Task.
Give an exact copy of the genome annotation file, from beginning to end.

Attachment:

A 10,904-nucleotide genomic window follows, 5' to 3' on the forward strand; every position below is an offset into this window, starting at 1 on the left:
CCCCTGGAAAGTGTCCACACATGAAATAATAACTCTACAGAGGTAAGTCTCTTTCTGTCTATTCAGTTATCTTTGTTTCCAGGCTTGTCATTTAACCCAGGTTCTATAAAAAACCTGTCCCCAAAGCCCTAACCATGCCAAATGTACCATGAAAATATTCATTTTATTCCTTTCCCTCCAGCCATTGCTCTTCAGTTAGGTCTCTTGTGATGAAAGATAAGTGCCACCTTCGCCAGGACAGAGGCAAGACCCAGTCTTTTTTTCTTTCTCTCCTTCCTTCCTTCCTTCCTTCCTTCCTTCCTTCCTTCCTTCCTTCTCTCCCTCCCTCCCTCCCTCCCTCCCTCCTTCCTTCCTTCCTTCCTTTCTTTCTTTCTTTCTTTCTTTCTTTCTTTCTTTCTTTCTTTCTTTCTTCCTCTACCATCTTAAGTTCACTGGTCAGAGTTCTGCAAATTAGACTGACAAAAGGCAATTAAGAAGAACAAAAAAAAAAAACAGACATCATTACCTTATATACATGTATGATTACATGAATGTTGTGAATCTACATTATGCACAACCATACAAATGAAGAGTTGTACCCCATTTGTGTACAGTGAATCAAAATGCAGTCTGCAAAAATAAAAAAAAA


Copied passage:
A 10,904-nucleotide genomic window follows, 5' to 3' on the forward strand; every position below is an offset into this window, starting at 1 on the left:
CCCCTGGAAAGTGTCCACACATGAAATAATAACTCTACAGAGGTAAGTCTCTTTCTGTCTATTCAGTTATCTTTGTTTCCAGGCTTGTCATTTAACCCAGGTTCTATAAAAAACCTGTCCCCAAAGCCCTAACCATGCCAAATGTACCATGAAAATATTCATTTTATTCCTTTCCCTCCAGCCATTGCTCTTCAGTTAGGTCTCTTGTGATGAAAGATAAGTGCCACCTTCGCCAGGACAGAGGCAAGACCCAGTCTTTTTTTCTTTCTCTCCTTCCTTCCTTCCTTCCTTCCTTCCTTCCTTCCTTCCTTCCTTCTCTCCCTCCCTCCCTCCCTCCCTCCCTCCTTCCTTCCTTCCTTCCTTTCTTTCTTTCTTTCTTTCTTTCTTTCTTTCTTTCTTTCTTTCTTTCTTCCTCTACCATCTTAAGTTCACTGGTCAGAGTTCTGCAAATTAGACTGACAAAAGGCAATTAAGAAGAACAAAAAAAAAAAACAGACATCATTACCTTATATACATGTATGATTACATGAATGTTGTGAATCTACATTATGCACAACCATACAAATGAAGAGTTGTACCCCATTTGTGTACAGTGAATCAAAATGCAGTCTGCAAAAATAAAAAAAAA